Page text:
How healthy is your soil?
“…As a farmer, man himself became closely attached to the landscape, firmly rooted to the soil that supported him. At times the soil seemed bountiful and kindly and again stubborn and unfriendly, but it was always a challenge to man’s cunning.”
—Charles E. Kellogg
“Soil erosion is as old as agriculture. It began when the first heavy rain struck the first furrow turned by a crude implement of tillage in the hands or prehistoric man. It has been going on ever since, wherever man’s culture of the earth has bared the soil to rain and wind.”
—Hugh H. Bennett and W.C. Lowdermilk, circa 1930s
Where does your soil stand? What areas are lacking? West Greeley Conservation District (WGCD) can provide those answers. We do soil sampling for FREE. WGCD performs site visits and soil probing. Generally, we take 15-20 samples in each area of concern. Then the samples are sent to a laboratory that can perform readings on NPK, pH, Salinity, Organic Matter, CO2 Respiration, and many other parameters. They can give recommendations on what cover crop may be best for a specific situation as well.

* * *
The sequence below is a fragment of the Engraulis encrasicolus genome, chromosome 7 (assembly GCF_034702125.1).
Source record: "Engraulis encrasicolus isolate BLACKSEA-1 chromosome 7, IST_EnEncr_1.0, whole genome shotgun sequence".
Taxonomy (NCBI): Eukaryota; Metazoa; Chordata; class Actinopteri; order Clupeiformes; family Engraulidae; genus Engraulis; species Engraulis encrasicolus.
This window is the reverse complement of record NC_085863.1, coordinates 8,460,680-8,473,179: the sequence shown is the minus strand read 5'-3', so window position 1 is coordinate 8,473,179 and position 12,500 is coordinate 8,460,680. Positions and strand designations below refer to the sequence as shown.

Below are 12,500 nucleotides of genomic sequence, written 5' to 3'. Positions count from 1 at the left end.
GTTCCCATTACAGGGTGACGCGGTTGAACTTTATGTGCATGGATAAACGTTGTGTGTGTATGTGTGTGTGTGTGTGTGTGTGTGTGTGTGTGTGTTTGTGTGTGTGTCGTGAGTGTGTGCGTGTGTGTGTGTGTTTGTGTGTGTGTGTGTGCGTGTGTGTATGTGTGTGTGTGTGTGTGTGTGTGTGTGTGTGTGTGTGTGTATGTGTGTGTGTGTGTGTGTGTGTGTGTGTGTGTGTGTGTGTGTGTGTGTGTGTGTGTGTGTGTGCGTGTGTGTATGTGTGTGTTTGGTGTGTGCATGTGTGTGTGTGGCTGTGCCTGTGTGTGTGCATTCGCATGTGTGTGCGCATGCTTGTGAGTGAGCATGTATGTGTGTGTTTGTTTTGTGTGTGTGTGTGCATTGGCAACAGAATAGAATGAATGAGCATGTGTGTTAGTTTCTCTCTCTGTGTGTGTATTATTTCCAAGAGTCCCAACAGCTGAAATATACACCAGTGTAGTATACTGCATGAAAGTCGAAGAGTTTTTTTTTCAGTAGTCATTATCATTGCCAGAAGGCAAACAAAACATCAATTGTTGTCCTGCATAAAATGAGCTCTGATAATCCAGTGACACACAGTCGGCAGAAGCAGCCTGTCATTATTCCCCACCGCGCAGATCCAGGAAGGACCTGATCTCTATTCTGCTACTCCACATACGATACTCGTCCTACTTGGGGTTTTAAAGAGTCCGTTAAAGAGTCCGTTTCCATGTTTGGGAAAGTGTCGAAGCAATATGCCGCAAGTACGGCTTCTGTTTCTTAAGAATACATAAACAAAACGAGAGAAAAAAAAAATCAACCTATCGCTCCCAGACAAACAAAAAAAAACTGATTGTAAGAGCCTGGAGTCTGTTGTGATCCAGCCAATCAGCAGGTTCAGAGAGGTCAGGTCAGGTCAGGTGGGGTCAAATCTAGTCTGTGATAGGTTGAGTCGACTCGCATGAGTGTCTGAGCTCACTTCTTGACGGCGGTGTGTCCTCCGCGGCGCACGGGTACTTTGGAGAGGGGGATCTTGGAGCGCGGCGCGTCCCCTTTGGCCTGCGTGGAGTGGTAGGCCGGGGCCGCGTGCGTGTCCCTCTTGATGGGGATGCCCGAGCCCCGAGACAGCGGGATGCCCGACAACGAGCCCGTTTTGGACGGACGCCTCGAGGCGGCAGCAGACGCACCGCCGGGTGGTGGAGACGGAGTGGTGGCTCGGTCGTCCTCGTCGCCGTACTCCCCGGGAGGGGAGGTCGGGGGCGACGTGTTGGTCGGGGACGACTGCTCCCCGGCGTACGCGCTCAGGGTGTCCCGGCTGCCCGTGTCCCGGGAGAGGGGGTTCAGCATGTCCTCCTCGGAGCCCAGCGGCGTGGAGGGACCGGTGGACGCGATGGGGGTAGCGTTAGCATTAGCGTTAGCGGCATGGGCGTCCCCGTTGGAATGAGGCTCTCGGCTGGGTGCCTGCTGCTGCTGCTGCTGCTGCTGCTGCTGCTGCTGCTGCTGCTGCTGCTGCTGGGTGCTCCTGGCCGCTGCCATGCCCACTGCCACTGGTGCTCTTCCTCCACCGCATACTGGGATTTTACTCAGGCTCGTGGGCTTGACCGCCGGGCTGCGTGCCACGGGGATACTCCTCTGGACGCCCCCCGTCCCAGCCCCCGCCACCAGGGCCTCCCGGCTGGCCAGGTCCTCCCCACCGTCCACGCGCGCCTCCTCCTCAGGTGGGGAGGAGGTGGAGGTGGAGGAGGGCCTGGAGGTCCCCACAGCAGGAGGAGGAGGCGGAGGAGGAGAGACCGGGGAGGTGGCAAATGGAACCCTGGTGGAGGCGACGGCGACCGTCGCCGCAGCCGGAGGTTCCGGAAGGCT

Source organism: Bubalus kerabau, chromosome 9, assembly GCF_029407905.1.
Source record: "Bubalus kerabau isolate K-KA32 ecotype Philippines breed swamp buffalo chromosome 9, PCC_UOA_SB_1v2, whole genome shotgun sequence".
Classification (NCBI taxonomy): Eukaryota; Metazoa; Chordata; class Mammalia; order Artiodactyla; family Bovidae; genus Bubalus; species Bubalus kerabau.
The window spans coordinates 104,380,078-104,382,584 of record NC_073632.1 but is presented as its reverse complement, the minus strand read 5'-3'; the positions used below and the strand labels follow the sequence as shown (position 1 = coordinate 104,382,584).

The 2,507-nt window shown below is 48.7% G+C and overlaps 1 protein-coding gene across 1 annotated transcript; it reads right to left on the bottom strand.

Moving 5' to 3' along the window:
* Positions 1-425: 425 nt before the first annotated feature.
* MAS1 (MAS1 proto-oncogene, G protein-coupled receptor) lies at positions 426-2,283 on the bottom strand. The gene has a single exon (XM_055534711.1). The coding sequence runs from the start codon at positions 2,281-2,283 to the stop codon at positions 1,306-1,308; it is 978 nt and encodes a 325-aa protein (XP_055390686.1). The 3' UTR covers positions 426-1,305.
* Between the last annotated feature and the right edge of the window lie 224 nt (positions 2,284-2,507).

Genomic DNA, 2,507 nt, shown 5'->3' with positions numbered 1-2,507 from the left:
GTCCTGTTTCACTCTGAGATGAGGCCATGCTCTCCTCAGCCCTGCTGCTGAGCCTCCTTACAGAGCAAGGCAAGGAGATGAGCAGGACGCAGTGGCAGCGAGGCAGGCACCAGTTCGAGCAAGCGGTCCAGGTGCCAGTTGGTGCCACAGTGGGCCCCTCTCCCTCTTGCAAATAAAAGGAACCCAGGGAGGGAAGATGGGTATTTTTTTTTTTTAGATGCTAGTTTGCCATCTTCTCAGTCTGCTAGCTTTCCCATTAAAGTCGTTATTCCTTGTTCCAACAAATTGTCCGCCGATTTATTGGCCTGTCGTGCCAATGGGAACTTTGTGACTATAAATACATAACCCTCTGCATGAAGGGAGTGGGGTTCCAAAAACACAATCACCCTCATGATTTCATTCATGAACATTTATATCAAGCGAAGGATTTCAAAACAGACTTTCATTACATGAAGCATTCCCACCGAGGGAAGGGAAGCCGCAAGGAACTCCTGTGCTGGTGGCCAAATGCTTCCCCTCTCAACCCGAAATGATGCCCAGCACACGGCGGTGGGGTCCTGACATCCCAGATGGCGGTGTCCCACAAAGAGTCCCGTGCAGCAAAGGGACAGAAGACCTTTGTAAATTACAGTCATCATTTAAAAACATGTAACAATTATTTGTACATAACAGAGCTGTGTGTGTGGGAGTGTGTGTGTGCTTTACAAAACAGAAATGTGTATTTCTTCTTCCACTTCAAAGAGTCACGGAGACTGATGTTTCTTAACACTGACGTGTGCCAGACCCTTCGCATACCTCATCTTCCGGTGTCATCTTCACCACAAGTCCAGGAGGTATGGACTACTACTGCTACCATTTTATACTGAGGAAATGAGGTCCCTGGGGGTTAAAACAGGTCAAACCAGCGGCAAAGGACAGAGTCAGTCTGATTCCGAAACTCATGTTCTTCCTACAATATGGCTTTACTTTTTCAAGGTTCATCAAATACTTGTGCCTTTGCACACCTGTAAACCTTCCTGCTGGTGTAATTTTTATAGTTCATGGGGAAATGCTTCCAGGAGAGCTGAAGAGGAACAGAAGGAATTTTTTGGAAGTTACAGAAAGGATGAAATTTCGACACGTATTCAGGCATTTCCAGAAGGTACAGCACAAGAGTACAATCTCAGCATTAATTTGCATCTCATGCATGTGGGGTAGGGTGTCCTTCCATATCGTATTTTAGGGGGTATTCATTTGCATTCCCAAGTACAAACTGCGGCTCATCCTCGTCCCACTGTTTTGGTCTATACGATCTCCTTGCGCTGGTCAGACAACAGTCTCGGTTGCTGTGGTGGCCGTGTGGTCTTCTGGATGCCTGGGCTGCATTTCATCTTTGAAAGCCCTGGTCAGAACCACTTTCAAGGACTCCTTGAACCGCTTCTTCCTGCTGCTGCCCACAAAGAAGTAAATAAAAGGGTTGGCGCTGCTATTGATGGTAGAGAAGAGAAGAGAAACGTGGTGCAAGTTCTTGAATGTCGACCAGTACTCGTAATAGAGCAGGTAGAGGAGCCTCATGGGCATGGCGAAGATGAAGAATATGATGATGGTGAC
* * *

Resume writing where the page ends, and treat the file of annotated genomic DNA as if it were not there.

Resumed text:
Sampling is done in a grid or random pattern and samples are taken at 0-8 inches. The filed is divided into sampling units according to topography. For example, side-slopes are represented with one sample, low areas with another, hilltops with another and so on. Areas of a field that have had different crops, fertilization or liming should also be sampled separately. Sampling should occur when conditions are stable; climate, year, etc. Sample odd areas separately.
“To be a successful farmer one must first know the nature of the soil.”
—Xenophon, Oeconomicus, 400 B.C.